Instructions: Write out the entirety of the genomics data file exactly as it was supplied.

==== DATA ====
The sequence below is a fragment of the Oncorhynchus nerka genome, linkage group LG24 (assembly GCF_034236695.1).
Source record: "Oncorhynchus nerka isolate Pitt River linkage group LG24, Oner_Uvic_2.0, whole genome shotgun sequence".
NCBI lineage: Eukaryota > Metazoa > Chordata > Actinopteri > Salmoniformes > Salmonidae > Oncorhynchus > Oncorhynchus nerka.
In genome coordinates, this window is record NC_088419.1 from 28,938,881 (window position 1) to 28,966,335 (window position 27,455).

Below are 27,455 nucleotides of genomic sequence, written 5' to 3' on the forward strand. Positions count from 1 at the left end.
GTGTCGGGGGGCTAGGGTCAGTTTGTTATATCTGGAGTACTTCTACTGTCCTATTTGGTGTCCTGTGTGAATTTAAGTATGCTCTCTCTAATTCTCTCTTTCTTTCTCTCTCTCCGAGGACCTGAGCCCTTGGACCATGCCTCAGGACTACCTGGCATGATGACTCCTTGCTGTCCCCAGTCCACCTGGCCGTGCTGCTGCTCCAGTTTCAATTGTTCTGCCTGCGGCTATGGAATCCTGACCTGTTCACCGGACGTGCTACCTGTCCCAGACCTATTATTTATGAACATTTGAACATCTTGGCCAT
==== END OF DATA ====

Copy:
The sequence below is a fragment of the Oncorhynchus nerka genome, linkage group LG24 (assembly GCF_034236695.1).
Source record: "Oncorhynchus nerka isolate Pitt River linkage group LG24, Oner_Uvic_2.0, whole genome shotgun sequence".
NCBI lineage: Eukaryota > Metazoa > Chordata > Actinopteri > Salmoniformes > Salmonidae > Oncorhynchus > Oncorhynchus nerka.
In genome coordinates, this window is record NC_088419.1 from 28,938,881 (window position 1) to 28,966,335 (window position 27,455).

Below are 27,455 nucleotides of genomic sequence, written 5' to 3' on the forward strand. Positions count from 1 at the left end.
GTGTCGGGGGGCTAGGGTCAGTTTGTTATATCTGGAGTACTTCTACTGTCCTATTTGGTGTCCTGTGTGAATTTAAGTATGCTCTCTCTAATTCTCTCTTTCTTTCTCTCTCTCCGAGGACCTGAGCCCTTGGACCATGCCTCAGGACTACCTGGCATGATGACTCCTTGCTGTCCCCAGTCCACCTGGCCGTGCTGCTGCTCCAGTTTCAATTGTTCTGCCTGCGGCTATGGAATCCTGACCTGTTCACCGGACGTGCTACCTGTCCCAGACCTATTATTTATGAACATTTGAACATCTTGGCCAT